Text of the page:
Facing the Kobayashi Maru as a Writer
To be a creative writer, one must give in to the creator and creation. Writers are not the creator; it is the thoughts of the creator that transmute themselves from idea to letters and words that are expressed through our hands. In my opinion, writers are or should be the servants of the ideas given us to transmute.
Writers are not all-powerful Egyptian pharaohs, though some seem to think that is their roll, to proclaim: “So let be written, so let it be done!”*
There is an absolute difference between a story being told (by the writer) and a story being told by the characters and written down by the writer.
To my mind, those who outline, plot and plan their novels have the most difficulty when characters reveal something out of the blue (i.e., not in the outline or plot). The characters, [always in fealty to the imagination, even for plotters] often get creative, providing prophecies and miracles, making suggestions or even objecting to the way their story is ‘being told’—offering other paths, other solutions.
For the serious plotter, when this inevitably happens, they may feel blocked or constricted, as if held in a Gordian Knot, when faced with a character’s idea or action they had not plotted or planned for—it is their Kobayashi Maru, their no-win situation.
When the miracle of writing into the dark becomes prophetic, when the characters of the subconscious mind reveal an epiphany or demonstration of a future event—shy not away, write it down! It is not for you (the writer) to ‘ensure’ or ‘make it’ happen. Your part, when WITD, is to give the characters space to fulfill this prophesy. It is their story after all, and in the character’s world it may or may not come to pass before their ‘the end’ arrives.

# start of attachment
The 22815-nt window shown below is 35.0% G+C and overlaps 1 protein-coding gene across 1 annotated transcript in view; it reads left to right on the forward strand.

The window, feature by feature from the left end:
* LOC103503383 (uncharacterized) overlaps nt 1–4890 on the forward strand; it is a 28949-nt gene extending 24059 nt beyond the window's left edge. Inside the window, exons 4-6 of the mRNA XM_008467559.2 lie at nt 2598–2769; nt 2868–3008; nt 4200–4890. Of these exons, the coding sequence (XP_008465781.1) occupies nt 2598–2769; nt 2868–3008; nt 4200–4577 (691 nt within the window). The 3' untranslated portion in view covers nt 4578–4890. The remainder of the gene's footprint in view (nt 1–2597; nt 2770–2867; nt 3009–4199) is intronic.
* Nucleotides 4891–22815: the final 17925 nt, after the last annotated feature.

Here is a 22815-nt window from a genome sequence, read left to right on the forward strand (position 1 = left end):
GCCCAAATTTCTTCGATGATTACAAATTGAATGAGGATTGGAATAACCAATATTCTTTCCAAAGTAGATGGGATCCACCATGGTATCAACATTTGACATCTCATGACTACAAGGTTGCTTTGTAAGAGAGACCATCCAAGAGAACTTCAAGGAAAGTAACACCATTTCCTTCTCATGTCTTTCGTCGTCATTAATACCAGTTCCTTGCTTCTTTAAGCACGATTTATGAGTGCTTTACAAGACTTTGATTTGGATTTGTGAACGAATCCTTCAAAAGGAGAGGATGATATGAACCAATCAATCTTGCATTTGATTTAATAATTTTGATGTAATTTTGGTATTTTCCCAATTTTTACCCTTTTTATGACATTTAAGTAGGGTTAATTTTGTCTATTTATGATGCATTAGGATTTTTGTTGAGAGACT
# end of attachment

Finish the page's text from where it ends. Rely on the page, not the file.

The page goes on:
To bring the Star Trek analogy full circle. When you are an outline/plan driven writer and you find yourself facing the plot of a training simulation known as Kobayashi Maru… you will lose—it’s a lesson in accepting a no-win situation.
But if you’re WITD and your character is James T. Kirk, he just reprograms the simulation so it’s possible to win—so he wins, the story wins!
To me the difference between outlining, plotting and planning, and writing into the dark, is the difference in forcing an outcome on your character and letting your character find his or her own outcome.
*A phrase spoken by pharaoh Ramses II in a scene from the 1956 movie: The Ten Commandments.